CDC Director: Florida Zika Advisory Could Last A Year
Photo courtesy of Thinkstock.
The historic travel advisory the Centers for Disease Control (CDC) issued for a neighborhood north of downtown Miami this week could remain in place for as long as a year, CDC director Tom Frieden told the Washington Post.
There's no timetable on when the advisory discouraging pregnant women and their partners from traveling to Wynwood will be lifted, considering new cases could emerge in the coming months. However, local officials are comparing the recent Zika virus circulation in South Florida to an outbreak of dengue fever that occurred in the Florida Keys several years back.
"When dengue hit Florida a few years ago, it took over a year to control that outbreak," Frieden told the Post. "We certainly hope that doesn't happen."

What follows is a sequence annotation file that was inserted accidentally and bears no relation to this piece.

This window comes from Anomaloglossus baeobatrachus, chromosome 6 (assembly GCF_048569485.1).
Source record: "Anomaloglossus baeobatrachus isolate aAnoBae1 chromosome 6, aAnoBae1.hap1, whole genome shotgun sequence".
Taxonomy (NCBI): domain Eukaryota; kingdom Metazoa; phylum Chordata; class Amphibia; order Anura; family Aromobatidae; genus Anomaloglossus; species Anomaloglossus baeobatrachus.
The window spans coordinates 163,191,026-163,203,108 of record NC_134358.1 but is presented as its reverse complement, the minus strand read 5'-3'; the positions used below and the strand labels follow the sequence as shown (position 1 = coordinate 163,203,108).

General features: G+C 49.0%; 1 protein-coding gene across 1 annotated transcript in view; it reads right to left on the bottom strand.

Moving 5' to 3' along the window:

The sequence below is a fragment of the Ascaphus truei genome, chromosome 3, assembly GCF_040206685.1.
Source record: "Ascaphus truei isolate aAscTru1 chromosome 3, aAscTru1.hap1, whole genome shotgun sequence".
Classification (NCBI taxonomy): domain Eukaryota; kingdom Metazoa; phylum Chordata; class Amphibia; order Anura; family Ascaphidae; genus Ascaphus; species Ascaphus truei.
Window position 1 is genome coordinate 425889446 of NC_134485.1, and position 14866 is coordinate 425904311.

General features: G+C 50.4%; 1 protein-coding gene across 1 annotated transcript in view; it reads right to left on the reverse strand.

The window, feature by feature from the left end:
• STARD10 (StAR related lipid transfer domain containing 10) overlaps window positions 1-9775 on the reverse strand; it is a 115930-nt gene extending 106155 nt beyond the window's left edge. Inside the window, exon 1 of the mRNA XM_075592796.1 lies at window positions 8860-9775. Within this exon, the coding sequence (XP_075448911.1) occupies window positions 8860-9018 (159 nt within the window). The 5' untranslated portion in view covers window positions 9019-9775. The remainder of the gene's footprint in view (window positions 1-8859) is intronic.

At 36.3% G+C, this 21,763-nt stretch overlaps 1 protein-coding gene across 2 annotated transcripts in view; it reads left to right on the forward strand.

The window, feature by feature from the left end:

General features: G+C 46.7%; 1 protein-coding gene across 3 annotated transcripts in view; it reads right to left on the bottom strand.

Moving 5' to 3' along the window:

"We saw what happened in the Florida Keys and that did go on for a long time despite extensive efforts," added Frieden.
Frieden described the affected neighborhood as "complicated," pointing out that it includes schools, parks, industrial areas, businesses and retail spaces.
"So figuring out how to control mosquitoes there is going to take a lot of creativity and a lot of community engagement because you have to get rid of every drop of standing water," he told the Post.
The CDC and local officials are currently testing insecticides to see which are most effective. But it's possible officials will opt for an aerial spray capable of killing adult and larval mosquitoes.
"In our experience, that is the most effective way to reach an entire area," Frieden told the Post. "Even if you go into every house, you don’t get to the top of roofs, you don’t get behind houses, there’s always some places you can't reach."
While Zika concerns are sure to outpace the number of actual cases in Florida, travelers are encouraged to use mosquito repellent that includes DEET.
For more Impacting Travel News
More by Patrick Clarke
Get Travel Deals and Travel News
Recent Travel Opinions
Airlines & Airports
Cruise Line & Cruise Ship